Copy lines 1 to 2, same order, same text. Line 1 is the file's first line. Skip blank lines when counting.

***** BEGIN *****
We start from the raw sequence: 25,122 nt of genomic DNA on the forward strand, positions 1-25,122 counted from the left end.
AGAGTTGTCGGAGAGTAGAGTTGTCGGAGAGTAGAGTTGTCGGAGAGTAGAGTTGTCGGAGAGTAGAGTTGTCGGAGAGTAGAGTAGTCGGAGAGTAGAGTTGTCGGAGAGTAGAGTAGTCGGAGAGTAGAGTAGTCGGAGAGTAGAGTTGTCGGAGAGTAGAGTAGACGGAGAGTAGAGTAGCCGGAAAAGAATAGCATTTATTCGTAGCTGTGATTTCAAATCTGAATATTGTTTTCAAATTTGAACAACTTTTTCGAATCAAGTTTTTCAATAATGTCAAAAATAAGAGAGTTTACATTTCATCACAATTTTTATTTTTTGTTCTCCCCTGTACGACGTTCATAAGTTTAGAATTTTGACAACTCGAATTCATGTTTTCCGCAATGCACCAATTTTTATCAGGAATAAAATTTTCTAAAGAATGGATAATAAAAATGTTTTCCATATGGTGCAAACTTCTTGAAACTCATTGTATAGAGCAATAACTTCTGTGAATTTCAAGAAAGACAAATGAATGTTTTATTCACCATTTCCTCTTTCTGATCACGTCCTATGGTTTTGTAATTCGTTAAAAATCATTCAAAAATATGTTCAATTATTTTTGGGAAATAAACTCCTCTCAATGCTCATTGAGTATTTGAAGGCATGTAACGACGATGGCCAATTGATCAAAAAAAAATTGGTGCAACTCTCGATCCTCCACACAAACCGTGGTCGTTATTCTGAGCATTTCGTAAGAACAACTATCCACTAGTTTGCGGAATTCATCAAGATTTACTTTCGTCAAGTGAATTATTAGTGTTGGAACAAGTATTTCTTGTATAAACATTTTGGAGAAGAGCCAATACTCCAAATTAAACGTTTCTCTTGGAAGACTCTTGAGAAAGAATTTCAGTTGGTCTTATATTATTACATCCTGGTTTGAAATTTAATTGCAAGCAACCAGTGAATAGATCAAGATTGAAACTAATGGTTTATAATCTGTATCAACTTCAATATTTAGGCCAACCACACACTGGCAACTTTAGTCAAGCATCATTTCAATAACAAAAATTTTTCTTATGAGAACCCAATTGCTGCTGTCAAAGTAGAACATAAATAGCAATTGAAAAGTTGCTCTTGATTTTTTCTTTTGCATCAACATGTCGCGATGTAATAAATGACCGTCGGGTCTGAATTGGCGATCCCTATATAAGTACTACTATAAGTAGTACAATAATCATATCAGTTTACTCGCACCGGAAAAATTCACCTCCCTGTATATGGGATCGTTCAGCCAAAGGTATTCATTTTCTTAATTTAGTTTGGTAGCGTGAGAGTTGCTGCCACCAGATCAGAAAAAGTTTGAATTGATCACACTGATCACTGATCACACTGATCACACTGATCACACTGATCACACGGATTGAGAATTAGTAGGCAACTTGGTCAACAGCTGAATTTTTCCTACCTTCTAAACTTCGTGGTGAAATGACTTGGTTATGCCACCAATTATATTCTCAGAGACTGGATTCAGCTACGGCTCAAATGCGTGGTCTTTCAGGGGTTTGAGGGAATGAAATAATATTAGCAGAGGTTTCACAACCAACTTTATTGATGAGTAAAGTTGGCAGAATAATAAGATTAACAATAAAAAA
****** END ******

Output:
We start from the raw sequence: 25,122 nt of genomic DNA on the forward strand, positions 1-25,122 counted from the left end.
AGAGTTGTCGGAGAGTAGAGTTGTCGGAGAGTAGAGTTGTCGGAGAGTAGAGTTGTCGGAGAGTAGAGTTGTCGGAGAGTAGAGTAGTCGGAGAGTAGAGTTGTCGGAGAGTAGAGTAGTCGGAGAGTAGAGTAGTCGGAGAGTAGAGTTGTCGGAGAGTAGAGTAGACGGAGAGTAGAGTAGCCGGAAAAGAATAGCATTTATTCGTAGCTGTGATTTCAAATCTGAATATTGTTTTCAAATTTGAACAACTTTTTCGAATCAAGTTTTTCAATAATGTCAAAAATAAGAGAGTTTACATTTCATCACAATTTTTATTTTTTGTTCTCCCCTGTACGACGTTCATAAGTTTAGAATTTTGACAACTCGAATTCATGTTTTCCGCAATGCACCAATTTTTATCAGGAATAAAATTTTCTAAAGAATGGATAATAAAAATGTTTTCCATATGGTGCAAACTTCTTGAAACTCATTGTATAGAGCAATAACTTCTGTGAATTTCAAGAAAGACAAATGAATGTTTTATTCACCATTTCCTCTTTCTGATCACGTCCTATGGTTTTGTAATTCGTTAAAAATCATTCAAAAATATGTTCAATTATTTTTGGGAAATAAACTCCTCTCAATGCTCATTGAGTATTTGAAGGCATGTAACGACGATGGCCAATTGATCAAAAAAAAATTGGTGCAACTCTCGATCCTCCACACAAACCGTGGTCGTTATTCTGAGCATTTCGTAAGAACAACTATCCACTAGTTTGCGGAATTCATCAAGATTTACTTTCGTCAAGTGAATTATTAGTGTTGGAACAAGTATTTCTTGTATAAACATTTTGGAGAAGAGCCAATACTCCAAATTAAACGTTTCTCTTGGAAGACTCTTGAGAAAGAATTTCAGTTGGTCTTATATTATTACATCCTGGTTTGAAATTTAATTGCAAGCAACCAGTGAATAGATCAAGATTGAAACTAATGGTTTATAATCTGTATCAACTTCAATATTTAGGCCAACCACACACTGGCAACTTTAGTCAAGCATCATTTCAATAACAAAAATTTTTCTTATGAGAACCCAATTGCTGCTGTCAAAGTAGAACATAAATAGCAATTGAAAAGTTGCTCTTGATTTTTTCTTTTGCATCAACATGTCGCGATGTAATAAATGACCGTCGGGTCTGAATTGGCGATCCCTATATAAGTACTACTATAAGTAGTACAATAATCATATCAGTTTACTCGCACCGGAAAAATTCACCTCCCTGTATATGGGATCGTTCAGCCAAAGGTATTCATTTTCTTAATTTAGTTTGGTAGCGTGAGAGTTGCTGCCACCAGATCAGAAAAAGTTTGAATTGATCACACTGATCACTGATCACACTGATCACACTGATCACACTGATCACACGGATTGAGAATTAGTAGGCAACTTGGTCAACAGCTGAATTTTTCCTACCTTCTAAACTTCGTGGTGAAATGACTTGGTTATGCCACCAATTATATTCTCAGAGACTGGATTCAGCTACGGCTCAAATGCGTGGTCTTTCAGGGGTTTGAGGGAATGAAATAATATTAGCAGAGGTTTCACAACCAACTTTATTGATGAGTAAAGTTGGCAGAATAATAAGATTAACAATAAAAAA